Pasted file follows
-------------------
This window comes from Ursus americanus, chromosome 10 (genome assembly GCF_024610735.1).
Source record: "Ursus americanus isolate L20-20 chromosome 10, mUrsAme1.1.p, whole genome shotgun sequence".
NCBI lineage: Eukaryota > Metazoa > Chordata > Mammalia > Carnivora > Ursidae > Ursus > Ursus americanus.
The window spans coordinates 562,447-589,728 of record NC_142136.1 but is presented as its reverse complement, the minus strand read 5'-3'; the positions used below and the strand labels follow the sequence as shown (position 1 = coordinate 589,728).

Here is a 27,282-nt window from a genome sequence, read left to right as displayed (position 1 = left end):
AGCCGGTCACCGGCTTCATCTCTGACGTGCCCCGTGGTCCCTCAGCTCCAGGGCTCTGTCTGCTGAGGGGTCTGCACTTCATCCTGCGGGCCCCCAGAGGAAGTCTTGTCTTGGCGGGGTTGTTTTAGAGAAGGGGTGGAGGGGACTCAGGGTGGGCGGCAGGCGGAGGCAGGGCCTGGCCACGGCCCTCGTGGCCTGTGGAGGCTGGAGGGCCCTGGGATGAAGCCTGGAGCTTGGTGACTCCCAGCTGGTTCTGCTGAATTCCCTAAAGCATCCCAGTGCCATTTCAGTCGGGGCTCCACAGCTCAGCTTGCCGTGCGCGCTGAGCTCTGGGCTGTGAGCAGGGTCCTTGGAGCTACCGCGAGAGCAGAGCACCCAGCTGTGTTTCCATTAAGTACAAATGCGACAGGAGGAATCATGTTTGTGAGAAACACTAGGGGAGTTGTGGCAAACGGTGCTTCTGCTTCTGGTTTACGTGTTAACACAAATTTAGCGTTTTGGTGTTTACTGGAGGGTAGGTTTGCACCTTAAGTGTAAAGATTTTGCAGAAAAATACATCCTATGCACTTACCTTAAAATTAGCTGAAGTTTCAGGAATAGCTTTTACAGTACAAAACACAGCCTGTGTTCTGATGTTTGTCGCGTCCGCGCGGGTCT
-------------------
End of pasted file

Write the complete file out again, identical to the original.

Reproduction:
This window comes from Ursus americanus, chromosome 10 (genome assembly GCF_024610735.1).
Source record: "Ursus americanus isolate L20-20 chromosome 10, mUrsAme1.1.p, whole genome shotgun sequence".
NCBI lineage: Eukaryota > Metazoa > Chordata > Mammalia > Carnivora > Ursidae > Ursus > Ursus americanus.
The window spans coordinates 562,447-589,728 of record NC_142136.1 but is presented as its reverse complement, the minus strand read 5'-3'; the positions used below and the strand labels follow the sequence as shown (position 1 = coordinate 589,728).

Here is a 27,282-nt window from a genome sequence, read left to right as displayed (position 1 = left end):
AGCCGGTCACCGGCTTCATCTCTGACGTGCCCCGTGGTCCCTCAGCTCCAGGGCTCTGTCTGCTGAGGGGTCTGCACTTCATCCTGCGGGCCCCCAGAGGAAGTCTTGTCTTGGCGGGGTTGTTTTAGAGAAGGGGTGGAGGGGACTCAGGGTGGGCGGCAGGCGGAGGCAGGGCCTGGCCACGGCCCTCGTGGCCTGTGGAGGCTGGAGGGCCCTGGGATGAAGCCTGGAGCTTGGTGACTCCCAGCTGGTTCTGCTGAATTCCCTAAAGCATCCCAGTGCCATTTCAGTCGGGGCTCCACAGCTCAGCTTGCCGTGCGCGCTGAGCTCTGGGCTGTGAGCAGGGTCCTTGGAGCTACCGCGAGAGCAGAGCACCCAGCTGTGTTTCCATTAAGTACAAATGCGACAGGAGGAATCATGTTTGTGAGAAACACTAGGGGAGTTGTGGCAAACGGTGCTTCTGCTTCTGGTTTACGTGTTAACACAAATTTAGCGTTTTGGTGTTTACTGGAGGGTAGGTTTGCACCTTAAGTGTAAAGATTTTGCAGAAAAATACATCCTATGCACTTACCTTAAAATTAGCTGAAGTTTCAGGAATAGCTTTTACAGTACAAAACACAGCCTGTGTTCTGATGTTTGTCGCGTCCGCGCGGGTCT